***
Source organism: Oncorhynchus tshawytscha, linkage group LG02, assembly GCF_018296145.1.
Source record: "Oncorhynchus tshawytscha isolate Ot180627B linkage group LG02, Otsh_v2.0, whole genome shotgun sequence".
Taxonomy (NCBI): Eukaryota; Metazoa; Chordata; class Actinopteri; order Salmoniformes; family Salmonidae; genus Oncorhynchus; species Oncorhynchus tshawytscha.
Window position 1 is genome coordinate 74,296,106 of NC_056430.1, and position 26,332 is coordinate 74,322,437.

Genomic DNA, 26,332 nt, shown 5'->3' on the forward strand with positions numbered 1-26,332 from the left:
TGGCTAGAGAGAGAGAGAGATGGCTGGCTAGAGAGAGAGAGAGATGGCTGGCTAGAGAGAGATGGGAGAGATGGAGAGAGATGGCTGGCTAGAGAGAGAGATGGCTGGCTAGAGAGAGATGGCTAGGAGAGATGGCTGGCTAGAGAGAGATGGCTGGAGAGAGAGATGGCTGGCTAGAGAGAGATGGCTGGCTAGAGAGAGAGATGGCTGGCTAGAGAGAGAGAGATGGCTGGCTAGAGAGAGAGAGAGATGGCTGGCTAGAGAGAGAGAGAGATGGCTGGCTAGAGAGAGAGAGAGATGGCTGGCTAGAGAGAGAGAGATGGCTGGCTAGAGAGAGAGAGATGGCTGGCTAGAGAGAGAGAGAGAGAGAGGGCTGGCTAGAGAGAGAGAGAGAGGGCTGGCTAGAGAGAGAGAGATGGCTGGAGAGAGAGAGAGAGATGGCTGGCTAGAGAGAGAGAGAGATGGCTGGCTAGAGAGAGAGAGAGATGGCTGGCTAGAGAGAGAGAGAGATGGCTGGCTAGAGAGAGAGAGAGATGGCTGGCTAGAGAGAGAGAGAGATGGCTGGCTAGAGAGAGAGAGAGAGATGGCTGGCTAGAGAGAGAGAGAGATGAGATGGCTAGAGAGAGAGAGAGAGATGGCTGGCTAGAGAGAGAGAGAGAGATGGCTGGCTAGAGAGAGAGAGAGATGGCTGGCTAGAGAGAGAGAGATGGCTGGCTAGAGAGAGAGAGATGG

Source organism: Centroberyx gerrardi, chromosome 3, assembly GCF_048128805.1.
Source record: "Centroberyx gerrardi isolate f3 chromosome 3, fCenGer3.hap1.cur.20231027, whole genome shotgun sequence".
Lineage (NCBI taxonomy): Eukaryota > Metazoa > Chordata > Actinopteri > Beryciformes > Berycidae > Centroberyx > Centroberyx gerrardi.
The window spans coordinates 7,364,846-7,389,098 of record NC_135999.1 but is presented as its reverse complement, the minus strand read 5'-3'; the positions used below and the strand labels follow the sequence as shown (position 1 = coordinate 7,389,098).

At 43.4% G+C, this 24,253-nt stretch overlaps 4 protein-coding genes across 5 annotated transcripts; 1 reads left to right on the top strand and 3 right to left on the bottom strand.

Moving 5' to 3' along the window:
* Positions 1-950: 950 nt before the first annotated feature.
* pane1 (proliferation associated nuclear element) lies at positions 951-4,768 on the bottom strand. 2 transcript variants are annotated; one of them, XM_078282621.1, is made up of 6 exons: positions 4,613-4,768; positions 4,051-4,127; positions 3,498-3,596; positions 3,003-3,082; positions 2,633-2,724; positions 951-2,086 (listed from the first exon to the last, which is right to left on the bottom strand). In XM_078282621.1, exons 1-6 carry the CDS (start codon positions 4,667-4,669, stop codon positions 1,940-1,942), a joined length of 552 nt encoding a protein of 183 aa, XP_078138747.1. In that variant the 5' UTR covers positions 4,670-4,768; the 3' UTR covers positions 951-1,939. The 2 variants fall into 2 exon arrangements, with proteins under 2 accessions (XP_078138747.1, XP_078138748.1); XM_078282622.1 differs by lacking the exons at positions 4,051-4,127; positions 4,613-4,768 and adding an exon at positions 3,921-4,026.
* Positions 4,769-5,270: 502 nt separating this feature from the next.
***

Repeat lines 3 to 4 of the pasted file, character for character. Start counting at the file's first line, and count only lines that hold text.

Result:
Taxonomy (NCBI): Eukaryota; Metazoa; Chordata; class Actinopteri; order Salmoniformes; family Salmonidae; genus Oncorhynchus; species Oncorhynchus tshawytscha.
Window position 1 is genome coordinate 74,296,106 of NC_056430.1, and position 26,332 is coordinate 74,322,437.